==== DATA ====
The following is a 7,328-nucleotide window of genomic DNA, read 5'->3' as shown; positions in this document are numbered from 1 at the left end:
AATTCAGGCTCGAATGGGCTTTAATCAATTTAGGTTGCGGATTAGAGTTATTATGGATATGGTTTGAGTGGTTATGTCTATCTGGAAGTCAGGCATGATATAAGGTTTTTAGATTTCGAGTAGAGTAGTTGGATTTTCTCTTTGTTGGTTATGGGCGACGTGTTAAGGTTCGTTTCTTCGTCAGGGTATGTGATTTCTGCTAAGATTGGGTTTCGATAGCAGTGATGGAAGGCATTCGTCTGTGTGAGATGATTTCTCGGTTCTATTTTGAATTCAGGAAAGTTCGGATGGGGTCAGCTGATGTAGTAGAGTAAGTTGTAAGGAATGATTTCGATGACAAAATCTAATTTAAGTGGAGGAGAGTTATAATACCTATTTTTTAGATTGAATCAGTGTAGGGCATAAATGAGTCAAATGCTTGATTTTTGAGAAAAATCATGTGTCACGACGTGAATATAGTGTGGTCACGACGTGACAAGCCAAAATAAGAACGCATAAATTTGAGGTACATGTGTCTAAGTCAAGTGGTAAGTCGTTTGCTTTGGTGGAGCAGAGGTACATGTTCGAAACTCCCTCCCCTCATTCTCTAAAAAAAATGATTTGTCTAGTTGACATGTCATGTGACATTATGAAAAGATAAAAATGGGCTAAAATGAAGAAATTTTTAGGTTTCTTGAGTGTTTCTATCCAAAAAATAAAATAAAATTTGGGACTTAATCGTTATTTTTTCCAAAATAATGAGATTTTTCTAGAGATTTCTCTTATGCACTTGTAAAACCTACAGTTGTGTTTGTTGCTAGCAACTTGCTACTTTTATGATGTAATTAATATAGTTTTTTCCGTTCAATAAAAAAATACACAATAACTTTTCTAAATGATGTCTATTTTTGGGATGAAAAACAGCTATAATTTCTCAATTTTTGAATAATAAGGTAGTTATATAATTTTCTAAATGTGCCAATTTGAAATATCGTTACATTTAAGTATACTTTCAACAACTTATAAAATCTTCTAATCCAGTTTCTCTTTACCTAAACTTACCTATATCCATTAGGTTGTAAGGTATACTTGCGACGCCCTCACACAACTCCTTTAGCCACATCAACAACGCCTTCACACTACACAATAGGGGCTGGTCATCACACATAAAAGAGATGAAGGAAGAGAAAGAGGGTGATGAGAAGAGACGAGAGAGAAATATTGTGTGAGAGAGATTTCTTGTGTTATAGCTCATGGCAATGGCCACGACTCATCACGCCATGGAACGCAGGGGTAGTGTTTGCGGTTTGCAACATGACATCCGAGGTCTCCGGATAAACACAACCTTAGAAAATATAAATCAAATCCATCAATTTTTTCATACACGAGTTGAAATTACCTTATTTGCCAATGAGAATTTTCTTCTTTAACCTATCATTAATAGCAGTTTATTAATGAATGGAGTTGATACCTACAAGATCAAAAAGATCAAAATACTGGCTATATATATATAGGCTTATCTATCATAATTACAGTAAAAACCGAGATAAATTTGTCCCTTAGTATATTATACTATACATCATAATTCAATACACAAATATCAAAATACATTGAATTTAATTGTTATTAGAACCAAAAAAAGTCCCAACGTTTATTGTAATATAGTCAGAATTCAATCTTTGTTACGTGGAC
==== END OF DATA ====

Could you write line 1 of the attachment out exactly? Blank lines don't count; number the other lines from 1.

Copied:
The following is a 7,328-nucleotide window of genomic DNA, read 5'->3' as shown; positions in this document are numbered from 1 at the left end: